But this would just mark the begining of what would delight me about such a hike. As I looked at the scene, I would try to put my feelings into words, searching for appropriate phrases in multiple languages that would catch my wonder. The linguistic searching would have both theological and literary dimensions. When I use the word "theological," I don't mean that nature simply gives evidence of divine existence, such as the thought expressed in these words: "Wow, the view is beautiful! Doesn't it just prove that a grand Creator stands behind this?"
Rather, when I use "theological," I mean it to suggest insight into larger questions of meaning in life. I often see almost any situation in life as bequeathing lessons about who we are, how we live, and what we can learn from life. Thus, I would be wondering what the walk in the Tetons might teach me about this. But, rather than leaving it in an ethereal plane, I would want to search for words that capture my thoughts. Words must be carefully hunted because they hold the key to deeper levels of understanding. One seeks analogies through words, pictures of life.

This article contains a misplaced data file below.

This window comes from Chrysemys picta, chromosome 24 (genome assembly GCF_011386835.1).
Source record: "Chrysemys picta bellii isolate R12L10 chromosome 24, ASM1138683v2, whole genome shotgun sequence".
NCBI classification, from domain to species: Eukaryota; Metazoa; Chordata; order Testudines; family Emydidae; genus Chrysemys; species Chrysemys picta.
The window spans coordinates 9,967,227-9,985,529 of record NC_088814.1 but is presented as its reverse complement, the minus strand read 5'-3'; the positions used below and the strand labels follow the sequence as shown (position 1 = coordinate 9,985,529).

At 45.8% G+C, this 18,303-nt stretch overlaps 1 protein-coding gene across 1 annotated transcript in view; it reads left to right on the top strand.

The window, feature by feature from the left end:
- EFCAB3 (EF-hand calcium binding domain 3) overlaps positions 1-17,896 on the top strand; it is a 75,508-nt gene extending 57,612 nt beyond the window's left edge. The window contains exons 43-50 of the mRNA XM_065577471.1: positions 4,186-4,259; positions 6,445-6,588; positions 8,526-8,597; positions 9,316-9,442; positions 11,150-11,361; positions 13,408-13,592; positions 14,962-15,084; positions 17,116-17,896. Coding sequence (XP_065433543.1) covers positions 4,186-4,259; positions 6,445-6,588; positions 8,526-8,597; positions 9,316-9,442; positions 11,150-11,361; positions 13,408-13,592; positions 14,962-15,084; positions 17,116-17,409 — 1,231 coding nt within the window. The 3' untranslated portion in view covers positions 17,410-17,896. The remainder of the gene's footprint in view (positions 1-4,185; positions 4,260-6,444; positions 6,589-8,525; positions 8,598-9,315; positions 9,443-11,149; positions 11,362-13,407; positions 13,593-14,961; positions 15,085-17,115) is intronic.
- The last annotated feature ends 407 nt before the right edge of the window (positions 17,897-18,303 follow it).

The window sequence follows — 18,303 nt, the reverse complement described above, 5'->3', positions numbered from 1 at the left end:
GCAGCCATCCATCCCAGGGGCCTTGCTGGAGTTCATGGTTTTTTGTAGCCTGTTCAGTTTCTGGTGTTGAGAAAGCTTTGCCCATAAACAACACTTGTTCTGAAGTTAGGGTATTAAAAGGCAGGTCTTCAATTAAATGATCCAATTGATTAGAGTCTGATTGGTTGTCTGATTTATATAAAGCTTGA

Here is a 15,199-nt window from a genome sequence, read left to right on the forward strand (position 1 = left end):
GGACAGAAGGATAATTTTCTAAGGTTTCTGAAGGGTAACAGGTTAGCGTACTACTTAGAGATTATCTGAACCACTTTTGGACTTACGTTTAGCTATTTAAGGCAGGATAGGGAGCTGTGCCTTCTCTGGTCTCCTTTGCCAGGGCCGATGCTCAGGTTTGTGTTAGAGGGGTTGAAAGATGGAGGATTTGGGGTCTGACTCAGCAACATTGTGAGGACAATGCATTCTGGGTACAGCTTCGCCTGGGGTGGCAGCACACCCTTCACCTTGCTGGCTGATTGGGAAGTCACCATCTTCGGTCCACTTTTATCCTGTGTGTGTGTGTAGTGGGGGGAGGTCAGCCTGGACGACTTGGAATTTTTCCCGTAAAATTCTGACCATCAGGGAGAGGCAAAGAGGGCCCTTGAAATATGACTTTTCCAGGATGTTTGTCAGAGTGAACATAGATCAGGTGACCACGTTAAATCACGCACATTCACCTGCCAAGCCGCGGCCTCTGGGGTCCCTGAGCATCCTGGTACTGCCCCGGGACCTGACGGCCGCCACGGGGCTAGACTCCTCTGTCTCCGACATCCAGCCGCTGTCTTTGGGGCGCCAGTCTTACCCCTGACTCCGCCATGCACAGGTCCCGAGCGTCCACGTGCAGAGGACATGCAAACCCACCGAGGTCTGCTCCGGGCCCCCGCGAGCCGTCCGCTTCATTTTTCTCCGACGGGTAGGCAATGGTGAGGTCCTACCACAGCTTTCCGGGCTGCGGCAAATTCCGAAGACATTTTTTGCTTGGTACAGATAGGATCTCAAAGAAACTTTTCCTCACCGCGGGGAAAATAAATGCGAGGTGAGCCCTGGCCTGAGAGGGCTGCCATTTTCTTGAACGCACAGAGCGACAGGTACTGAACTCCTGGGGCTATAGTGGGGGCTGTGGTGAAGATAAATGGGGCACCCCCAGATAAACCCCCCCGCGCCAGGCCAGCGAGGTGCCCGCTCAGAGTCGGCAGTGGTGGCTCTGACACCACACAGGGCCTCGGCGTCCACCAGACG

But I am particuarly interested in doing this in multiple languages. When someone asked me what my life's goals were a few years ago, I said "to know all the words (in multiple languages) and where all the roads go..." So, it isn't just enough to find the words fitly spoken in English; why not see if the Chinese have a colorful four-character phrase for what is before me? That language has an amazingly pictorial quality to it. The Germans? French? Italian? The list goes on. Perhaps little slices of literature will come to mind, such as when Albert Camus described the towering vista from a mountain schoolhouse in "L'Hote."
The Third Thing
My third goal would move from the aesthetic to the more strictly intellectual. I would love to have a naturalist introduce me to 30 species of wildflowers or 20 of the familiar insects, bees, birds or animals in the area. I would love to learn about the trees, the soil and, most of all, the grand rock formations that surround me. What kinds of rock make up the mountains? How do scholars posit that the deposits landed just here and in the shape they assume? What periods of time are we talking about?